After the recall since March of a couple million pounds of pistachios in over 660 separate products, Setton Pistachio sent its Chief Operating Officer (COO) out to deny the California company continued to ship its seeds after discovering they were contaminated with salmonella.
In doing so, Setton’s COO Mia Cohen took exception to the Food & Drug Administration’s (FDA’s) investigative report, known as a 483 for its form number.
“We adamantly disagree with portions of the 483 and we have responded accordingly…Our company never knowingly shipped pistachios potentially contaminated with Salmonella. All pistachios, which tested positive, were either reconditioned or held in quarantine and never hit the marketplace, ” Ms. Cohen told the industry site foodnavigator-usa.com.
Since FDA took pre-emptive action with Setton , there are no known illnesses associated with the massive recall. This dispute about the facts will remain between FDA and Setton. With peanuts, salmonella contamination made over 700 people sick and was responsible for nine deaths. As part of the discovery process involving victims of the Peanut Corporation of America, third party experts extensively inspected those facilities in Texas and Georgia last month.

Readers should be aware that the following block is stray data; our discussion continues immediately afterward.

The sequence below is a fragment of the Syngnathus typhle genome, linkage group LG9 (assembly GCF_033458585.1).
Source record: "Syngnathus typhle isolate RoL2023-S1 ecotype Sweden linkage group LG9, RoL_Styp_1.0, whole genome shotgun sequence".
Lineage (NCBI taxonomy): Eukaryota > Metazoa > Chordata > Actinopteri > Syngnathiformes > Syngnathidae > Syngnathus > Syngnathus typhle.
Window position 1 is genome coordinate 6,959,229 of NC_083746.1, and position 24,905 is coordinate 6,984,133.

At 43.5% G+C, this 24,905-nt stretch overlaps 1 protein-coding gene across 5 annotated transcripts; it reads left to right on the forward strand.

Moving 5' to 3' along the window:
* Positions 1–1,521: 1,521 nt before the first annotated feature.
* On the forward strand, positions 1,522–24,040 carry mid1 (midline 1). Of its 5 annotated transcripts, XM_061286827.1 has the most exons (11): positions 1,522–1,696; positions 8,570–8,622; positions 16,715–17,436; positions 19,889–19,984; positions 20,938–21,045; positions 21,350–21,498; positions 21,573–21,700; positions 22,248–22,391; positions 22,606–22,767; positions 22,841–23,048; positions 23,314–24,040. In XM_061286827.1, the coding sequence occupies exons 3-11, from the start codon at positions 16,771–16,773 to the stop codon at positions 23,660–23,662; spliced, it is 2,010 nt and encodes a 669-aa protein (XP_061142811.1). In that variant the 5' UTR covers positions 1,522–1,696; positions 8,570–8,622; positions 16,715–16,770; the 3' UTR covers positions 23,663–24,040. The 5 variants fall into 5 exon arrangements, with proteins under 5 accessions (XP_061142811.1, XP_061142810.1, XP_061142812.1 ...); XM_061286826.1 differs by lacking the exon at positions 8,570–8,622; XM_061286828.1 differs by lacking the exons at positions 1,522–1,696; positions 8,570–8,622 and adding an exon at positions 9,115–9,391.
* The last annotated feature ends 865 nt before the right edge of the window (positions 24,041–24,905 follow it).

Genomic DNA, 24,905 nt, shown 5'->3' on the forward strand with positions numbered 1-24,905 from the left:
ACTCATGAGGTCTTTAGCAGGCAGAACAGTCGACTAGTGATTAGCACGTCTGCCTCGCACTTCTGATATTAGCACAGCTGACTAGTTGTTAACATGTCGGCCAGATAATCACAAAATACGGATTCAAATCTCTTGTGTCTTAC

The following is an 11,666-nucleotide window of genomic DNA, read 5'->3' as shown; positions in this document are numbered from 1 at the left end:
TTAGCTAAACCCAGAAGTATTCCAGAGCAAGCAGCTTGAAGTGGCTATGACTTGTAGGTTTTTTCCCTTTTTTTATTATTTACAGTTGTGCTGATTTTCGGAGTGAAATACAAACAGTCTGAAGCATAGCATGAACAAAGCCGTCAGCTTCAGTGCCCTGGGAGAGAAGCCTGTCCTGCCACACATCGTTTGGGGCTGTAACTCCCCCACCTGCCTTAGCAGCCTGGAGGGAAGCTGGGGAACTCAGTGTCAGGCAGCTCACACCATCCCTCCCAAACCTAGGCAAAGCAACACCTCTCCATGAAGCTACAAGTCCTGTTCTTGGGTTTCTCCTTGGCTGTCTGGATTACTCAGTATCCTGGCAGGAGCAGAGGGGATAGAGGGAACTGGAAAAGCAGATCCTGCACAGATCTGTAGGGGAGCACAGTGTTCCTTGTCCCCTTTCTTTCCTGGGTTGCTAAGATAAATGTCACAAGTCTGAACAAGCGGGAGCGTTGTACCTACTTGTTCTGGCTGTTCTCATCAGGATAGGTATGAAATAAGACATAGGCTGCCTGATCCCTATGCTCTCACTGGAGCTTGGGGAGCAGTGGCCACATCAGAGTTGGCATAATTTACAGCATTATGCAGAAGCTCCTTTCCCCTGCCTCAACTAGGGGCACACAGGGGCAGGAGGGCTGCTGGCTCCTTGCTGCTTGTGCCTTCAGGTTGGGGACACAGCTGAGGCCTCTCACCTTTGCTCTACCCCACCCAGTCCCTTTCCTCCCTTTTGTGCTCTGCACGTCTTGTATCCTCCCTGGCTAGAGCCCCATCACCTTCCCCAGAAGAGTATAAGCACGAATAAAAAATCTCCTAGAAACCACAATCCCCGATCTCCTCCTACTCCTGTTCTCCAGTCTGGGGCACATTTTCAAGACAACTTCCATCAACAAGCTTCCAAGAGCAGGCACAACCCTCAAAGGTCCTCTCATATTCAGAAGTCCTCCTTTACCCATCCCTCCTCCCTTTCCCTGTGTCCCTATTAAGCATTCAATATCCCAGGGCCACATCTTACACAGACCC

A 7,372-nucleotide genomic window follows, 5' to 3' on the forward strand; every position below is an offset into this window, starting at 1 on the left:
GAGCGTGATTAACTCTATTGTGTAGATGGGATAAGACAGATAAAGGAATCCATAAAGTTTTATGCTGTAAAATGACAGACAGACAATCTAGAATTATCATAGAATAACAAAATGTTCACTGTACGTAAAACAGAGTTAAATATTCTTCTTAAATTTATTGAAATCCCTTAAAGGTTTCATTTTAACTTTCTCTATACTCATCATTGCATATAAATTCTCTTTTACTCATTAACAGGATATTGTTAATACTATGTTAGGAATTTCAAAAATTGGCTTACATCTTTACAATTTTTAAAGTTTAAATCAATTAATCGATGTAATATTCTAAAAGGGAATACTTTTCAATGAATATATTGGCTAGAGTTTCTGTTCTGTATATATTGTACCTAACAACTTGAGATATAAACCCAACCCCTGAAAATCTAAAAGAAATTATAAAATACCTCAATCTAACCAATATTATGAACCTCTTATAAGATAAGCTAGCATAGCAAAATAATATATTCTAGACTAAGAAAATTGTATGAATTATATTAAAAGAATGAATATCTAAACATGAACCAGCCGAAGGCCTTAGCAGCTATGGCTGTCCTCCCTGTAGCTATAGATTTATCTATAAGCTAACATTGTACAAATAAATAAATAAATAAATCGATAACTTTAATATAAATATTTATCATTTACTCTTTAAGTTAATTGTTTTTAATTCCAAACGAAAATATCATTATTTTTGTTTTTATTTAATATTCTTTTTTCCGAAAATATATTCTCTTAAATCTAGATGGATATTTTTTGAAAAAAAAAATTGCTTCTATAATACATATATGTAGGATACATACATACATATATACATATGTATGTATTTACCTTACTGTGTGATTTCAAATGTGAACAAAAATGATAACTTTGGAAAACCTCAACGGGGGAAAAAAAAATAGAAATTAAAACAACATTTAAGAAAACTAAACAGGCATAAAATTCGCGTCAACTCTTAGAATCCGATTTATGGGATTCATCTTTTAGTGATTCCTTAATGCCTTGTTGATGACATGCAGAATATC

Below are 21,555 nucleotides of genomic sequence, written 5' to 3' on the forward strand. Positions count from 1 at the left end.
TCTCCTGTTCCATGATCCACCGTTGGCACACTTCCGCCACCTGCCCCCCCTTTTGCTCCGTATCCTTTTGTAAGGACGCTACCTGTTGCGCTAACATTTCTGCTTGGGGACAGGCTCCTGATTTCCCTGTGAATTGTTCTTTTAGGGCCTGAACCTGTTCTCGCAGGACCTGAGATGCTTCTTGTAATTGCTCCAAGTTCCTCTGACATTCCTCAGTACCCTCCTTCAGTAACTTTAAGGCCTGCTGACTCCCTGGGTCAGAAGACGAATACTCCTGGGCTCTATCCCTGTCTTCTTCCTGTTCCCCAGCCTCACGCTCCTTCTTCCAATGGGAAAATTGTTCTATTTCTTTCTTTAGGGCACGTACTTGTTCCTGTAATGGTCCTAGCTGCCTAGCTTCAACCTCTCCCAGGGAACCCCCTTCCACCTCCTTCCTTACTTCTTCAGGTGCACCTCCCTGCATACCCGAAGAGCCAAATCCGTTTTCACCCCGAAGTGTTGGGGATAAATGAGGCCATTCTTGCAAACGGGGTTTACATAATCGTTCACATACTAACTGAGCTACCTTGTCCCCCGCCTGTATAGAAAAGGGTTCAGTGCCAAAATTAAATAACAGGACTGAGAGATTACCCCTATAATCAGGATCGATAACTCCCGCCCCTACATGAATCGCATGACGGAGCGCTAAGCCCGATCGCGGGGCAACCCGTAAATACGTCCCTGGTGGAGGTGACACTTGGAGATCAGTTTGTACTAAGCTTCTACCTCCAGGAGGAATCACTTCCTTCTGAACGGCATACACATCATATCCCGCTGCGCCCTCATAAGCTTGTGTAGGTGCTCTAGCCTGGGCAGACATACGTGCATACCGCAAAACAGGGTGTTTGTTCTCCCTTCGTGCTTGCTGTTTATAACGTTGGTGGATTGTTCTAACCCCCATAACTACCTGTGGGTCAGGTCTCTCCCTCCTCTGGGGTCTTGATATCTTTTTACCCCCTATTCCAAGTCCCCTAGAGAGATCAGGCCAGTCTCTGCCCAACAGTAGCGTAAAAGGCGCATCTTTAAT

FDA was very critical of Setton’s action to “recondition” pistachios that tested positive for salmonella. In at least one instance, the company re-roasted pistachios that tested positive for Salmonella and then blended them together with other nuts for sale.
Setton says re-conditioning is an accepted way of killing salmonella. However, there is potential for cross contamination.
Much of Setton’s defense of its action rests on its hiring of the American Council for Food Safety and Quality (known as DFA in California ) once it had positive salmonella test results.
“They conducted hundreds of tests from October to February and could find no evidence of Salmonella in our facility,” Cohen said. “There was never a suggestion from DFA not to ship.”
It should be noted that Peanut Corporation of America also had a third-party auditor that did not question its practices.
Our report on the 483 report can be found here.